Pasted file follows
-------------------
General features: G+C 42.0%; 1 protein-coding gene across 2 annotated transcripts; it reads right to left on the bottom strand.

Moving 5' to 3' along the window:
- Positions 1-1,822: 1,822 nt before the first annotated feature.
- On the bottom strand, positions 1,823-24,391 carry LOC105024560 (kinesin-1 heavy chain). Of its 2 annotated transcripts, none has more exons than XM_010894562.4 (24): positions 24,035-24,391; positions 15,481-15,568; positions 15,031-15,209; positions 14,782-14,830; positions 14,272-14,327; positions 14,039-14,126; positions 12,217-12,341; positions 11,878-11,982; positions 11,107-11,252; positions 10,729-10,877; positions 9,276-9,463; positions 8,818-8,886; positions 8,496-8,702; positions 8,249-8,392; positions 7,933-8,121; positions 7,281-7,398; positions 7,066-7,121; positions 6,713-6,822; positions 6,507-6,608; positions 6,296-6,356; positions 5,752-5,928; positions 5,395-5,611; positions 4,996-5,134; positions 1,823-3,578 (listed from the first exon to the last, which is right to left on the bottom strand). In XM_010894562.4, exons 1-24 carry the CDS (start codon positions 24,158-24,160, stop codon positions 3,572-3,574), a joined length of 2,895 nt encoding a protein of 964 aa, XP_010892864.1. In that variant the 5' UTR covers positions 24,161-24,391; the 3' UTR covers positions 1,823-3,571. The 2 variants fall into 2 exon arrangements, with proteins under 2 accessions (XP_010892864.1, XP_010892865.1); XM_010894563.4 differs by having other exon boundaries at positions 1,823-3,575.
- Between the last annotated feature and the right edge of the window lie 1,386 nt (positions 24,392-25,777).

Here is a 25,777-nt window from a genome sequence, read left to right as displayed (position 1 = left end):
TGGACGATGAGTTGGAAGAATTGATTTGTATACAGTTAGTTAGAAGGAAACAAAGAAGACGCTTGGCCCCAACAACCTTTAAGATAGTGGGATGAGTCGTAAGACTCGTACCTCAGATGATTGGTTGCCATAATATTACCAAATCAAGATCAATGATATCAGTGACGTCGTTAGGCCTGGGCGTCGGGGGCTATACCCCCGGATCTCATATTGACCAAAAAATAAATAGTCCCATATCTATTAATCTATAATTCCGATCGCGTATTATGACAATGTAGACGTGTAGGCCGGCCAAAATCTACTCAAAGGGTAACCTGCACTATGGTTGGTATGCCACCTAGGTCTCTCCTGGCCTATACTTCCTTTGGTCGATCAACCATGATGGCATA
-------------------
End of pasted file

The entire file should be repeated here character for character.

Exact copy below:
General features: G+C 42.0%; 1 protein-coding gene across 2 annotated transcripts; it reads right to left on the bottom strand.

Moving 5' to 3' along the window:
- Positions 1-1,822: 1,822 nt before the first annotated feature.
- On the bottom strand, positions 1,823-24,391 carry LOC105024560 (kinesin-1 heavy chain). Of its 2 annotated transcripts, none has more exons than XM_010894562.4 (24): positions 24,035-24,391; positions 15,481-15,568; positions 15,031-15,209; positions 14,782-14,830; positions 14,272-14,327; positions 14,039-14,126; positions 12,217-12,341; positions 11,878-11,982; positions 11,107-11,252; positions 10,729-10,877; positions 9,276-9,463; positions 8,818-8,886; positions 8,496-8,702; positions 8,249-8,392; positions 7,933-8,121; positions 7,281-7,398; positions 7,066-7,121; positions 6,713-6,822; positions 6,507-6,608; positions 6,296-6,356; positions 5,752-5,928; positions 5,395-5,611; positions 4,996-5,134; positions 1,823-3,578 (listed from the first exon to the last, which is right to left on the bottom strand). In XM_010894562.4, exons 1-24 carry the CDS (start codon positions 24,158-24,160, stop codon positions 3,572-3,574), a joined length of 2,895 nt encoding a protein of 964 aa, XP_010892864.1. In that variant the 5' UTR covers positions 24,161-24,391; the 3' UTR covers positions 1,823-3,571. The 2 variants fall into 2 exon arrangements, with proteins under 2 accessions (XP_010892864.1, XP_010892865.1); XM_010894563.4 differs by having other exon boundaries at positions 1,823-3,575.
- Between the last annotated feature and the right edge of the window lie 1,386 nt (positions 24,392-25,777).

Here is a 25,777-nt window from a genome sequence, read left to right as displayed (position 1 = left end):
TGGACGATGAGTTGGAAGAATTGATTTGTATACAGTTAGTTAGAAGGAAACAAAGAAGACGCTTGGCCCCAACAACCTTTAAGATAGTGGGATGAGTCGTAAGACTCGTACCTCAGATGATTGGTTGCCATAATATTACCAAATCAAGATCAATGATATCAGTGACGTCGTTAGGCCTGGGCGTCGGGGGCTATACCCCCGGATCTCATATTGACCAAAAAATAAATAGTCCCATATCTATTAATCTATAATTCCGATCGCGTATTATGACAATGTAGACGTGTAGGCCGGCCAAAATCTACTCAAAGGGTAACCTGCACTATGGTTGGTATGCCACCTAGGTCTCTCCTGGCCTATACTTCCTTTGGTCGATCAACCATGATGGCATA